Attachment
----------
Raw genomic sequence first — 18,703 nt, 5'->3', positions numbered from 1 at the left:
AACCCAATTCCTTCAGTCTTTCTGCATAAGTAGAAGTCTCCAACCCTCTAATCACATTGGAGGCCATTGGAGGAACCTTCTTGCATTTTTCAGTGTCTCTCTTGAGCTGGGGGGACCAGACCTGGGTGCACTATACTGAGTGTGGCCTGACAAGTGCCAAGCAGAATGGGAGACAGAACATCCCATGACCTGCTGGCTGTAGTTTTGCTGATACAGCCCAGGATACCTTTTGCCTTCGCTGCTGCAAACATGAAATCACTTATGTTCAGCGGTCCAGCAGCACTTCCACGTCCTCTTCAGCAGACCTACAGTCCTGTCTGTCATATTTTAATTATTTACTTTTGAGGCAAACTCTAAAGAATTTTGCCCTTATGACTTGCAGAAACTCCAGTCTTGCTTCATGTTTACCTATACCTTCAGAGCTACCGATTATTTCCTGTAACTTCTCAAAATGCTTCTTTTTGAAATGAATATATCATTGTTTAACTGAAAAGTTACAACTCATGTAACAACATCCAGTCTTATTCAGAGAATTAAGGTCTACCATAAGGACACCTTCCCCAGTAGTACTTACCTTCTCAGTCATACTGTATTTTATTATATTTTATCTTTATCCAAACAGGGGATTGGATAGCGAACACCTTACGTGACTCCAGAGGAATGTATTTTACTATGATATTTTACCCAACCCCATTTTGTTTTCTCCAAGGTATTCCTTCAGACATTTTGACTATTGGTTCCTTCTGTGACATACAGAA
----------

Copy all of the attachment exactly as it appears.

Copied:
Raw genomic sequence first — 18,703 nt, 5'->3', positions numbered from 1 at the left:
AACCCAATTCCTTCAGTCTTTCTGCATAAGTAGAAGTCTCCAACCCTCTAATCACATTGGAGGCCATTGGAGGAACCTTCTTGCATTTTTCAGTGTCTCTCTTGAGCTGGGGGGACCAGACCTGGGTGCACTATACTGAGTGTGGCCTGACAAGTGCCAAGCAGAATGGGAGACAGAACATCCCATGACCTGCTGGCTGTAGTTTTGCTGATACAGCCCAGGATACCTTTTGCCTTCGCTGCTGCAAACATGAAATCACTTATGTTCAGCGGTCCAGCAGCACTTCCACGTCCTCTTCAGCAGACCTACAGTCCTGTCTGTCATATTTTAATTATTTACTTTTGAGGCAAACTCTAAAGAATTTTGCCCTTATGACTTGCAGAAACTCCAGTCTTGCTTCATGTTTACCTATACCTTCAGAGCTACCGATTATTTCCTGTAACTTCTCAAAATGCTTCTTTTTGAAATGAATATATCATTGTTTAACTGAAAAGTTACAACTCATGTAACAACATCCAGTCTTATTCAGAGAATTAAGGTCTACCATAAGGACACCTTCCCCAGTAGTACTTACCTTCTCAGTCATACTGTATTTTATTATATTTTATCTTTATCCAAACAGGGGATTGGATAGCGAACACCTTACGTGACTCCAGAGGAATGTATTTTACTATGATATTTTACCCAACCCCATTTTGTTTTCTCCAAGGTATTCCTTCAGACATTTTGACTATTGGTTCCTTCTGTGACATACAGAA